Virginia Woman's DNA Search for Her Biological Parents Helps ID Murder Victims Found in 1980

Pamela Dianne Duffey and William Everette Lane were slain around 1980 by Howard Neal, who was later convicted of killing his niece, police say

slaying victims duffey and lane
San Bernardino County Sheriff's Office

Authorities have finally identified the bodies of two homicide victims who were found buried in the Southern California desert in 1980 and linked to a man imprisoned for murder in Mississippi, the San Bernardino County Sheriff’s Department said.

A chain of events that began with a woman using DNA to try to find her biological parents led to the identification of the victims as Pamela Dianne Duffey, born in 1959, and William Everette Lane, born in 1960, a department statement said Wednesday.

An archeologist found the bodies in a shallow grave in a remote area of the Mojave Desert a few miles east of the tiny community of Ludlow. They were unclothed, had no IDs and had died from a combination of gunshot wounds and blunt force trauma.

Coroner's investigators estimated they had been in the grave for six to eight months. Efforts over the years to find out their identities were unsuccessful.

Investigators, meanwhile, identified a person of interest, Howard Neal, a Ludlow resident who left after the killings and went to Mississippi, where he was accused of killing his brother and raping and killing his 13-year-old niece and another girl in 1981.

Online records show he was sentenced to death for the murder of his niece.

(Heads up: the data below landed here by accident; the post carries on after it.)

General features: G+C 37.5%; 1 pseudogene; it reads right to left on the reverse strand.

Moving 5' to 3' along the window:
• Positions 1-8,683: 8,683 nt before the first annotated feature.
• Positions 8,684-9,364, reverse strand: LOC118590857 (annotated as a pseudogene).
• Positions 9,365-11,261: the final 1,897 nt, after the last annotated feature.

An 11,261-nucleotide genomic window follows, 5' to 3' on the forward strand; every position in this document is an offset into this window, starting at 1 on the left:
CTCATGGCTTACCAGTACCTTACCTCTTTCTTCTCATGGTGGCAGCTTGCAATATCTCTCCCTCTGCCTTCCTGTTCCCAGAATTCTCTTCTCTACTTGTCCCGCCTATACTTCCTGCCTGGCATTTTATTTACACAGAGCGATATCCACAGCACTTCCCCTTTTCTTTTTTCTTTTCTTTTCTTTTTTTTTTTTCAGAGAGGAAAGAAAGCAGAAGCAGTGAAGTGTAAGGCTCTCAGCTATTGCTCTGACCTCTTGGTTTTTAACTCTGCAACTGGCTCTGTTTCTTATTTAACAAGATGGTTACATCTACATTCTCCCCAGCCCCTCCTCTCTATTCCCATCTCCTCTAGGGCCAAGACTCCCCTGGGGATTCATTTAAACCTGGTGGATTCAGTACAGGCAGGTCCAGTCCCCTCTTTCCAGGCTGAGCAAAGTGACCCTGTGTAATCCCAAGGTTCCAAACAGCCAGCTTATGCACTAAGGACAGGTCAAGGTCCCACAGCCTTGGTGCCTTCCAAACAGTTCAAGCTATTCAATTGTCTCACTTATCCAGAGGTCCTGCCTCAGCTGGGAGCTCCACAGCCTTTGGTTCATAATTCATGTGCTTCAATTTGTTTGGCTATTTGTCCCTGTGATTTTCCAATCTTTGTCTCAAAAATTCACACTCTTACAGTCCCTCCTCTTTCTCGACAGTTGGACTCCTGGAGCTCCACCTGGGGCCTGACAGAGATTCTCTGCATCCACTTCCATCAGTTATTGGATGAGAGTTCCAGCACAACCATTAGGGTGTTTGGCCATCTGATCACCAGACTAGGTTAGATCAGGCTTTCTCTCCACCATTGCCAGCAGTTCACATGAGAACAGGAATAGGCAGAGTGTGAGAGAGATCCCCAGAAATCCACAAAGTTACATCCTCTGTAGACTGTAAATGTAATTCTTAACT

The Sheriff's Department said testing later showed his IQ was low enough to indicate he was borderline mentally challenged, and an appeal led to him being resentenced to life terms which Neal, 68, is now serving.

The attorney handling Neal’s trial and appeals refused to let the California investigators interview him but informed them they did not have to look any further for a suspect in the Ludlow killings, the department said.

Investigators finally interviewed Neal in 2017. The department said he told them he picked up the couple while they were hitchhiking, took them to his home and shot the male victim during an argument over Neal’s physical advances toward the woman.

“Investigators believe Neal sexually assaulted her then killed her,” the department statement said.

With the popularity of companies like 23andMe, AncestryDNA and My Heritage DNA, forensic genealogy has become a powerful tool in fighting crime. News4's Doreen Gentzler reports.

In the interview, Neal said he believed the woman may have been from Arkansas and left a daughter behind to hitchhike across the country. He did not remember anything about the man other than that he looked like a “hippie.”

In 2018, a Virginia resident and adoptee, Christine Marie Salley, hired a private investigator to find her biological parents.

Last December, the investigator submitted Salley’s DNA to GEDmatch, an online service that searches for matches among DNA files from multiple sources. It indicated a parent-child relationship between a Ludlow victim and Salley, the department said.

Sheriff’s detectives contacted Salley, who gave them adoption paperwork obtained by the private investigator that identified her biological mother as Pamela Dianne Duffey.

A new DNA sample from Salley and the female Ludlow victim’s DNA were sent to the California Department of Justice, which confirmed the match and the positive identification of Duffey this month, the Sheriff’s Department said.

Salley also told the investigators she had learned that her mother had been associated with a man only known as “Digger Lane,” and her mother planned to meet up with him when he was released from a Virginia prison in late 1979 or early 1980 and travel across the country.

Records searches pointed to William Everette Lane, who had listed a home address in Jacksonville, Florida. Investigators used the address to find family members, including Lane’s biological mother. Again, DNA samples led to confirmation he was the male Ludlow victim.

The Sheriff's Department said the process of returning the victims' remains to their families had begun.

Copyright AP - Associated Press
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